Damien Duff is determined to make the most of the qualification experience second time around – after helping Ireland to the European Championship finals in Poland and the Ukraine next year.
Duff played with a pain killing injection as Ireland drew 1-1 with Estonia on Tuesday night to go through 5-1 on aggregate.
The Fulham winger scored in the World Cup finals in Japan and South Korea a decade ago but admits the whole experience almost passed him by last time around.
That’s why he is so keen to lap up the Euro 2012 experience between now and next summer.
“I think I am going to enjoy this far more than the World Cup qualification 10 years ago,” said Duff after his 94th international cap.
“When we qualified the last time I was young and you think it is all ahead of you, you think it is going to happen every tournament.
“It sort of passes you by and I think that’s why this one means so much to me. I’ve had my share of injuries and you do start to think about the future so I will relish every minute of this.
“It will keep me going for some time now. I’ll take the anti-inflammatories, try to steer free of injury and look forward to Poland and the Ukraine next year.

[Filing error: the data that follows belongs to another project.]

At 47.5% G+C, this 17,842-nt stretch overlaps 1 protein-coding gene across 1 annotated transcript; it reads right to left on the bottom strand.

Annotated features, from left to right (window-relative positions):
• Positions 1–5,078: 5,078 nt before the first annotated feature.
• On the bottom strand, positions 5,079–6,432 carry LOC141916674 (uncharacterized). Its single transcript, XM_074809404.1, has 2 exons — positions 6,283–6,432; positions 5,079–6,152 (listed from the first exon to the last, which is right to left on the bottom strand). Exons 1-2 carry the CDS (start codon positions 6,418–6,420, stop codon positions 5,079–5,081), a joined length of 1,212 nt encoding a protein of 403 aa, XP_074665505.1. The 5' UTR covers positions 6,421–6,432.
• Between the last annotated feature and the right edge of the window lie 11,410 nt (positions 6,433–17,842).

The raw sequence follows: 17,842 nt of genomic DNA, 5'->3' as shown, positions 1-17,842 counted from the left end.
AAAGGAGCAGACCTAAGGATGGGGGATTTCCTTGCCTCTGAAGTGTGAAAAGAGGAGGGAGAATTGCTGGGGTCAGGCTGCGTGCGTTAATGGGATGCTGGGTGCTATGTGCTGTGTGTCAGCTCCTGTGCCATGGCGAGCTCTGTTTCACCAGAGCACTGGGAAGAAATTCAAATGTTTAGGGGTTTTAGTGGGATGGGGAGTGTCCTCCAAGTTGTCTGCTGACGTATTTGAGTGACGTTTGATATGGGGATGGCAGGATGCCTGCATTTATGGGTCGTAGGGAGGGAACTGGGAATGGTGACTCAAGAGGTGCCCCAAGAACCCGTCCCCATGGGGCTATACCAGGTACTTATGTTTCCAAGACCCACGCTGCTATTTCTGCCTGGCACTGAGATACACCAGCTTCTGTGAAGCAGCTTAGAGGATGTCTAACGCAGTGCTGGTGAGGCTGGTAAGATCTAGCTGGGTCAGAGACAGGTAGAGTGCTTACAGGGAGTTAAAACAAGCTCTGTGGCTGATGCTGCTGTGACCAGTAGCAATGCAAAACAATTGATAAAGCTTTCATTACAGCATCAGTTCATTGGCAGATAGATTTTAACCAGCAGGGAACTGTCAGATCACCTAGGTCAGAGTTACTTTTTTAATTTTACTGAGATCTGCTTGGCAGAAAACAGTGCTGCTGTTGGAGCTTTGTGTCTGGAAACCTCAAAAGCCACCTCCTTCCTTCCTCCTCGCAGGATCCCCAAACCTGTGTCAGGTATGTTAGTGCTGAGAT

“It’s not going to be easy. There are fewer teams in the Euros and it will be tough but the great thing is that we are there now.”
Injured in Tallinn on Friday night – after a clash with team-mate Glenn Whelan – Duff was never going to miss Tuesday night’s confirmation of Ireland’s qualification.
“They were going to have to carry me out of that one, I was determined to play even though I was sore and taking injections in the build-up to the match,” added the 32-year-old.
“It means that much to me and I know it means that much to the fans and to the whole country. Times are tough as we all know and if we can give everyone a lift it will be great.
“It’s also important for football that we qualify. Everything about Lansdowne Road is to do with rugby. I love my rugby but we needed that win for football, we needed to qualify.”
As thrilled as he was personally, Duff was delighted for manager Giovanni Trapattoni.
“He’s like me getting on a bit and I hope he sees that as his biggest achievement yet,” said Duffer.
“When you look at what he has done and what he has achieved in his career he is a legend so it is great for him that he has done this with us as well.”
As for that anthem turnaround - he faced the old South Stand as the rest of the team looked East- Duffer knows it will haunt him.
“I won’t be let live that down for years,” he laughed. “That’s the end where the flag used to be so maybe I got a bit of a flashback and thought I was younger than I am.
“But I was full of energy for the game and I was rearing to go.”